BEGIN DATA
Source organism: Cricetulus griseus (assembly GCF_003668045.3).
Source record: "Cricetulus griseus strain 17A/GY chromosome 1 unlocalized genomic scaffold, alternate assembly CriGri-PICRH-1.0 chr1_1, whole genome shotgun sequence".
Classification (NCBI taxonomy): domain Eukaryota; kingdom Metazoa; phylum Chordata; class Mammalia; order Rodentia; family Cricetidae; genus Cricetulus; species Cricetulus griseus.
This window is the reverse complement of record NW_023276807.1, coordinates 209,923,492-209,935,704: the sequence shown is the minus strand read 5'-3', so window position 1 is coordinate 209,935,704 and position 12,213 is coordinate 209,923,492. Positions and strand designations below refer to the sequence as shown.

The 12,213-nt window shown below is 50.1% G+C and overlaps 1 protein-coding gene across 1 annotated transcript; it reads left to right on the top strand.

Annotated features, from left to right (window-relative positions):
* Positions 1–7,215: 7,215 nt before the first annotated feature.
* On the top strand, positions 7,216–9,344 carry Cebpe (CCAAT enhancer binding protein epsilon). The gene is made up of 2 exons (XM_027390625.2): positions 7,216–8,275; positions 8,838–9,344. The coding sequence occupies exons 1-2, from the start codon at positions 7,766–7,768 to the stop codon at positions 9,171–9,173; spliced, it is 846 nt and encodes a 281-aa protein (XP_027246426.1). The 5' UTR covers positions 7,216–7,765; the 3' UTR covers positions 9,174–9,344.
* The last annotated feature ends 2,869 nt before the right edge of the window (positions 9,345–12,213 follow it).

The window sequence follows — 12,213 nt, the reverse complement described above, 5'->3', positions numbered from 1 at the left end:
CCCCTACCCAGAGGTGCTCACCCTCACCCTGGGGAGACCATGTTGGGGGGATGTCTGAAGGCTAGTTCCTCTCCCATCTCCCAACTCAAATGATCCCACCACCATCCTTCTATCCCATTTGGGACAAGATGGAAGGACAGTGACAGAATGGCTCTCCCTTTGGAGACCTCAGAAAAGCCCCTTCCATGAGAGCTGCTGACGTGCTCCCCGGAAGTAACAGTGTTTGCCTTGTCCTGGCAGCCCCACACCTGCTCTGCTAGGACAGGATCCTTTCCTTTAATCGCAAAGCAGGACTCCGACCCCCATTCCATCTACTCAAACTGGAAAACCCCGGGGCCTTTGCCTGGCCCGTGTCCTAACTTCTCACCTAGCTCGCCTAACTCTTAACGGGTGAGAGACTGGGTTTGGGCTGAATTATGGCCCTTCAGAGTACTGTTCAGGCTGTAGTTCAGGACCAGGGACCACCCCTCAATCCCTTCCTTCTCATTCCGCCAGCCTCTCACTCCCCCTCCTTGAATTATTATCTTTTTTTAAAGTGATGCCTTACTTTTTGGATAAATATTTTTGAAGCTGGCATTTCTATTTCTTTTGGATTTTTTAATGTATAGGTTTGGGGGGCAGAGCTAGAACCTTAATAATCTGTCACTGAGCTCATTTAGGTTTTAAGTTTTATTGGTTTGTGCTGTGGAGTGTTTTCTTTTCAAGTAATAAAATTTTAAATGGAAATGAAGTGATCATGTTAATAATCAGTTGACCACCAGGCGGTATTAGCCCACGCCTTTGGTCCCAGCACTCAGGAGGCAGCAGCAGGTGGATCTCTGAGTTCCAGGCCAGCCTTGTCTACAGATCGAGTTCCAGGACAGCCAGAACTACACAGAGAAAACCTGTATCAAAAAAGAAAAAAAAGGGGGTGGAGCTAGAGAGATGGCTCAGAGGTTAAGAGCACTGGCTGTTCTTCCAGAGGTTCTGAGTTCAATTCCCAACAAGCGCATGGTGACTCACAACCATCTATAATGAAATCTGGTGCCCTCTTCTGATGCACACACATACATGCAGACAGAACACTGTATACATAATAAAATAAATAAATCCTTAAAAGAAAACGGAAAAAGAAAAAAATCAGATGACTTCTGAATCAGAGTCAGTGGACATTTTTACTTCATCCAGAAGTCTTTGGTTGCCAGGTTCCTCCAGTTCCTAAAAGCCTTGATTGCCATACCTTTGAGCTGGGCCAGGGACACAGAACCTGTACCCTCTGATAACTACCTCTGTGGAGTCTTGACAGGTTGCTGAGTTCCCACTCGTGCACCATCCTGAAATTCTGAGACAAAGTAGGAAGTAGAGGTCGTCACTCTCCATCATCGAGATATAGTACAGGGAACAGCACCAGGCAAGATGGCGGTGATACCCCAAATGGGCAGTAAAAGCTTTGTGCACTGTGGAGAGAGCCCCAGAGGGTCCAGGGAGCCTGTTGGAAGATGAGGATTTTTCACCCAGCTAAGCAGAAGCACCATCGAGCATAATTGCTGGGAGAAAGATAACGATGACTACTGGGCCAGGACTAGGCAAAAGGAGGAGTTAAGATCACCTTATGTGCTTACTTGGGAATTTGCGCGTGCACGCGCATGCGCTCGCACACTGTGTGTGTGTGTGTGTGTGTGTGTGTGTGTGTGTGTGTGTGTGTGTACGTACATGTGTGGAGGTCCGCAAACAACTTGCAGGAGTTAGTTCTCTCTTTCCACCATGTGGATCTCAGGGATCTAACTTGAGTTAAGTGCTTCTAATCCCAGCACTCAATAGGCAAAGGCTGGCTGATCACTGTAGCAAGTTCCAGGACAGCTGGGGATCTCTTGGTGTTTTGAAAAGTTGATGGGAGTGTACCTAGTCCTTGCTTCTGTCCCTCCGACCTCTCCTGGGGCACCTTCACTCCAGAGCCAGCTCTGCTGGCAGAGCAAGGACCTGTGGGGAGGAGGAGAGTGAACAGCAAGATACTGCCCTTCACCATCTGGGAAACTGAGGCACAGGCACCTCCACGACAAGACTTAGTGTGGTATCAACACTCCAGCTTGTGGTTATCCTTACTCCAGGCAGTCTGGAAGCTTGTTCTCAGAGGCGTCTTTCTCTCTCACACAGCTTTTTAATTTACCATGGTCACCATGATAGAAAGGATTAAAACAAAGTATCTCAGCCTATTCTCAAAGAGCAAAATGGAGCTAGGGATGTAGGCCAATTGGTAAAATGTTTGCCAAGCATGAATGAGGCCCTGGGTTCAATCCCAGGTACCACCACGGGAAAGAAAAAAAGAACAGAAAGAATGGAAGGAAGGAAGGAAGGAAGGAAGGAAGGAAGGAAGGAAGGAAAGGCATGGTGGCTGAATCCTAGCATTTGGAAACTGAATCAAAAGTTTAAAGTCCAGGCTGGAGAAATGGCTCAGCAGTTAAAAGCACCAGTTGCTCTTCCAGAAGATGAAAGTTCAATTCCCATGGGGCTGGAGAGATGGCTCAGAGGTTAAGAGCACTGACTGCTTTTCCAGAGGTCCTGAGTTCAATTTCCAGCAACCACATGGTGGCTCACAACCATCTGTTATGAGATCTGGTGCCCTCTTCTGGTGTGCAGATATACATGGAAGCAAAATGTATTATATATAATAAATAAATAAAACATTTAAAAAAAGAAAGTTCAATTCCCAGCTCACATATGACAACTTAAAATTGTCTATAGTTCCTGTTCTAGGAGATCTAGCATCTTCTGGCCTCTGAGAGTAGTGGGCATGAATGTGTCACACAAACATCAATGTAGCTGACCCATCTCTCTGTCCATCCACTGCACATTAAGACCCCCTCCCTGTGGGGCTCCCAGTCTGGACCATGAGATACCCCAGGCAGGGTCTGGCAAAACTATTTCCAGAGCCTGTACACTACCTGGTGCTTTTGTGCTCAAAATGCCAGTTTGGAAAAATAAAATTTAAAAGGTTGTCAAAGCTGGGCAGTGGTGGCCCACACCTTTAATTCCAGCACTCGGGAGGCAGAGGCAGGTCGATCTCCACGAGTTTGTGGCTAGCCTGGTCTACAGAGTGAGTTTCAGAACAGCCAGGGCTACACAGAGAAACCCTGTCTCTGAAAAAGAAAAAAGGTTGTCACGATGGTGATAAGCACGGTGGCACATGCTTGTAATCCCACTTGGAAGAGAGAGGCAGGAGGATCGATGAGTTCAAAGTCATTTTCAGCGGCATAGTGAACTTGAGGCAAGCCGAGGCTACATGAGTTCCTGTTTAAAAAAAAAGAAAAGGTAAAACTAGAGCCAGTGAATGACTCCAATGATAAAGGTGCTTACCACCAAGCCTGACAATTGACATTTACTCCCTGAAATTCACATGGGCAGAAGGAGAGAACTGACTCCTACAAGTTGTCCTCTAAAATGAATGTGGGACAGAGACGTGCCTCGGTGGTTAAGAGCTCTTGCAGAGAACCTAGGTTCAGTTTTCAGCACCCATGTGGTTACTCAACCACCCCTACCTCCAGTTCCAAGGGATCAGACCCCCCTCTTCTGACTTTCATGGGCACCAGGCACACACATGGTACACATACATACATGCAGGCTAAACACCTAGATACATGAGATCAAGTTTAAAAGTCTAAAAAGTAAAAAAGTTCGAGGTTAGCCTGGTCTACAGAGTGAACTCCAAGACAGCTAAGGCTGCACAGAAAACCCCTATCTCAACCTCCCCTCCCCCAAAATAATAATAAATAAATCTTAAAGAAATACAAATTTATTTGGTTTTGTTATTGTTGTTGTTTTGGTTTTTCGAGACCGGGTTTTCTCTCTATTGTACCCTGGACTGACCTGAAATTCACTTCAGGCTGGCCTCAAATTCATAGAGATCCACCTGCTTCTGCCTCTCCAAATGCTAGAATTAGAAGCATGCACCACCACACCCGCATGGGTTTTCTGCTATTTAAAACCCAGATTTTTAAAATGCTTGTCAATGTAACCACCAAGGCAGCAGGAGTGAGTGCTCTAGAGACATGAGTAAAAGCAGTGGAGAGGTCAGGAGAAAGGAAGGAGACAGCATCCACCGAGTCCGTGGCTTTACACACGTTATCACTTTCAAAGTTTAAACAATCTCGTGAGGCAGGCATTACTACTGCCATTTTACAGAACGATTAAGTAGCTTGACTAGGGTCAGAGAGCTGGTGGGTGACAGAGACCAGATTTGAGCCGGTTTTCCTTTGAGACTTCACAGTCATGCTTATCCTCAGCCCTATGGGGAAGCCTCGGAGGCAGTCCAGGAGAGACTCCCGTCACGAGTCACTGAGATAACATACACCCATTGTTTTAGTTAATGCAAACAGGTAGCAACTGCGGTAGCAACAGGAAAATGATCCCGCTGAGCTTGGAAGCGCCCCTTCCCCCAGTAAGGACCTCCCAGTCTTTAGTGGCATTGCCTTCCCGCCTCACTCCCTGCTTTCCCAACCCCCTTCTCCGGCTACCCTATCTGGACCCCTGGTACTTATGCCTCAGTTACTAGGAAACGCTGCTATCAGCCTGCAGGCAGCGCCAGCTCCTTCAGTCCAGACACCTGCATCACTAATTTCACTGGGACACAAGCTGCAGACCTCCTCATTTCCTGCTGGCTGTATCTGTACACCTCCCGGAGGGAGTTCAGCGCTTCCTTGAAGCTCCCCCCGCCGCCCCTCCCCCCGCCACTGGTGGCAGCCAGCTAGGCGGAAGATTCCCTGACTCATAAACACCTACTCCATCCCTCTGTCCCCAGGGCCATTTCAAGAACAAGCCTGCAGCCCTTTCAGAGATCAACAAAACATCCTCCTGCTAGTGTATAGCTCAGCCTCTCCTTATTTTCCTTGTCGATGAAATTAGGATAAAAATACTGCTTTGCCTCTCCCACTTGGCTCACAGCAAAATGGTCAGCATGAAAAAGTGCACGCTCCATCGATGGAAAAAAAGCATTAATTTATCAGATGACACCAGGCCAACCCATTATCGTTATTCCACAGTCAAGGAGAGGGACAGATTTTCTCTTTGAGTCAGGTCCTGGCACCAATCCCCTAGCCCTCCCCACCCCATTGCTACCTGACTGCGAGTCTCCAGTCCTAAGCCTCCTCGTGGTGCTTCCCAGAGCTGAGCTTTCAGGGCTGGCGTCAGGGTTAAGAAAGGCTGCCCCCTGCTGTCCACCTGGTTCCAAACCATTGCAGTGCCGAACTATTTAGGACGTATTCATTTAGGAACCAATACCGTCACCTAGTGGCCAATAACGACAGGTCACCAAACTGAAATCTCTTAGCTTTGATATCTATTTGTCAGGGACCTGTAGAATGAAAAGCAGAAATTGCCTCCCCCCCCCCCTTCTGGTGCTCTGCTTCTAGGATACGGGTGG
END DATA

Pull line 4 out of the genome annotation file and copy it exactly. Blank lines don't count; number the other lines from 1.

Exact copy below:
This window is the reverse complement of record NW_023276807.1, coordinates 209,923,492-209,935,704: the sequence shown is the minus strand read 5'-3', so window position 1 is coordinate 209,935,704 and position 12,213 is coordinate 209,923,492. Positions and strand designations below refer to the sequence as shown.